What is choanal atresia and pyriform aperture stenosis?
Nasal obstruction in children may be from a variety of sources. In newborns, nasal blockage (atresia) or severe narrowing (stenosis) can lead to respiratory distress. This is because children can breathe only through their noses for the first 6-12 weeks of life.
- Obstruction in the front of the nasal passages is called pyriform aperture stenosis.
- Obstruction of the posterior nasal passages is called choanal atresia/stenosis, depending on severity.
How is this evaluated?
A newborn with respiratory distress must be evaluated for all sources of obstruction. Although choanal and pyriform aperture obstructions are the most severe, a number of other reasons such as cysts, growths, or mucosal swelling can also cause significant nasal obstruction.
Children are usually examined with a flexible telescope passed into both nasal passages accompanied by imaging with CT scans.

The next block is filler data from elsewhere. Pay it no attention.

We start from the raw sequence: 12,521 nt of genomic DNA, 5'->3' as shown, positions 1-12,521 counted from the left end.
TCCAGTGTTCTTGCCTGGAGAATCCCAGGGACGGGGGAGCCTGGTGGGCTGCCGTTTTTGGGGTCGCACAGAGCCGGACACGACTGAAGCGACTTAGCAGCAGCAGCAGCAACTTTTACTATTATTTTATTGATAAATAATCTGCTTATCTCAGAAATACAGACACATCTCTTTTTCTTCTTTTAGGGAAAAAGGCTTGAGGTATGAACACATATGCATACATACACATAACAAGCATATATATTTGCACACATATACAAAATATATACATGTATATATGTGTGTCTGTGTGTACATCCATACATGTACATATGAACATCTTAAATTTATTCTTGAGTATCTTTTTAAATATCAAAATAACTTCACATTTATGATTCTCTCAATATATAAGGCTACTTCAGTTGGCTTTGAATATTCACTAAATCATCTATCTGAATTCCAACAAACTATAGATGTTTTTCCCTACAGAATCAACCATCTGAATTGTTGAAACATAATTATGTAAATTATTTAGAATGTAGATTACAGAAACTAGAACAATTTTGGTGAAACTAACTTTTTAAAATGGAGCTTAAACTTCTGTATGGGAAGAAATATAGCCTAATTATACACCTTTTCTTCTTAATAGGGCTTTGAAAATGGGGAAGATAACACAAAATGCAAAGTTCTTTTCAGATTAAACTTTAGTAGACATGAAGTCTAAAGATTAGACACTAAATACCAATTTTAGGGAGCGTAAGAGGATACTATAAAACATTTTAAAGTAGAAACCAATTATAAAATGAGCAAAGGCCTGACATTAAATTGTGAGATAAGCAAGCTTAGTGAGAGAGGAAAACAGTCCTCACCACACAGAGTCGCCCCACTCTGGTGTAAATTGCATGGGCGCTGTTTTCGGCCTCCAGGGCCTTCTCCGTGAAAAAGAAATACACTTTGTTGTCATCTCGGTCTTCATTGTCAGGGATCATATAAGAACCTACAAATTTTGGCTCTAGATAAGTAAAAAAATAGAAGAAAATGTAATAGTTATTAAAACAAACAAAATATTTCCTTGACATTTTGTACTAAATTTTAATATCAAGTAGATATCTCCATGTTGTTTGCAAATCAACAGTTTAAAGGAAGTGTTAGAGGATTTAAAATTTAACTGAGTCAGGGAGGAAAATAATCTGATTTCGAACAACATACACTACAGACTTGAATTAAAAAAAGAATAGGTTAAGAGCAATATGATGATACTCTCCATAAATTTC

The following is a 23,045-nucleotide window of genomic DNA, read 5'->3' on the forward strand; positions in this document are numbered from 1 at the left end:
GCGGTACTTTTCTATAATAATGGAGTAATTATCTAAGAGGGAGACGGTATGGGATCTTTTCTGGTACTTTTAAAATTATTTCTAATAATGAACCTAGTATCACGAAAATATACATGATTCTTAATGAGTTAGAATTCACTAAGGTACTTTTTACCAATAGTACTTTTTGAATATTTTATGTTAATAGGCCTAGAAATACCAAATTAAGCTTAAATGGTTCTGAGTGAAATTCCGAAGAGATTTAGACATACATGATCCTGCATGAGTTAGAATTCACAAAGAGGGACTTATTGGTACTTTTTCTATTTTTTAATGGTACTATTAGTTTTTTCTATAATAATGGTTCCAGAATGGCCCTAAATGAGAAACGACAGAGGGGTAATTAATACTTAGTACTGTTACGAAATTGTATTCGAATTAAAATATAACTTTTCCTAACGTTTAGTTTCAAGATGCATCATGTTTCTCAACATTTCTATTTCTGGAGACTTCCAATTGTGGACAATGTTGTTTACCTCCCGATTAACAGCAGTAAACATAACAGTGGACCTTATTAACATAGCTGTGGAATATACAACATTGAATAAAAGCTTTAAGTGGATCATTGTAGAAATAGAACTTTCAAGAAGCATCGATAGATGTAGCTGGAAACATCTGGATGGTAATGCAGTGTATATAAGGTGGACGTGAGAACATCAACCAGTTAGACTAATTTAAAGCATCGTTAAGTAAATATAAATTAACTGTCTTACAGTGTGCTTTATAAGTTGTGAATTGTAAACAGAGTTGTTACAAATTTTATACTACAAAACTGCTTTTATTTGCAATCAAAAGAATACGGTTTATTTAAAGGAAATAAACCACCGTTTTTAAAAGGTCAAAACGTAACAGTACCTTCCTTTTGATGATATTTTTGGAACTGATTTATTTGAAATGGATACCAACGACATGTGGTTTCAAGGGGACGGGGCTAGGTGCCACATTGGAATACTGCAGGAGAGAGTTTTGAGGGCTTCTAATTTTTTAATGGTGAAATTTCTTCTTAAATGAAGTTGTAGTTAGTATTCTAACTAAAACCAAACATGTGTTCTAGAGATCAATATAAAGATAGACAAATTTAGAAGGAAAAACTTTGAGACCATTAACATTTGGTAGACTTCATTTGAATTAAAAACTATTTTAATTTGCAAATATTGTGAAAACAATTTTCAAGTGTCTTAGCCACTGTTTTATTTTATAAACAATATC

What treatment options are available?
Newborns with mild to moderate nasal obstruction are often managed with close observation and medications to keep the nose as open as possible.
A severe blockage typically requires surgery.
- For pyriform aperture stenosis, the surgery is done under the upper lip
- Choanal atresia surgery is usually done through the nasal passages, but can require an incision through the roof of the mouth if the obstruction is exceptionally severe.
During the first year of life, children grow quickly and as a result, most forms of nasal obstruction spontaneously improve with enlargement of the nasal passages.
PENTA advocates a conservative approach to nasal obstruction because of this very fact, and reserves surgery for the most severely affected children.
For more information about nasal obstruction, please contact us at 404-255-2033.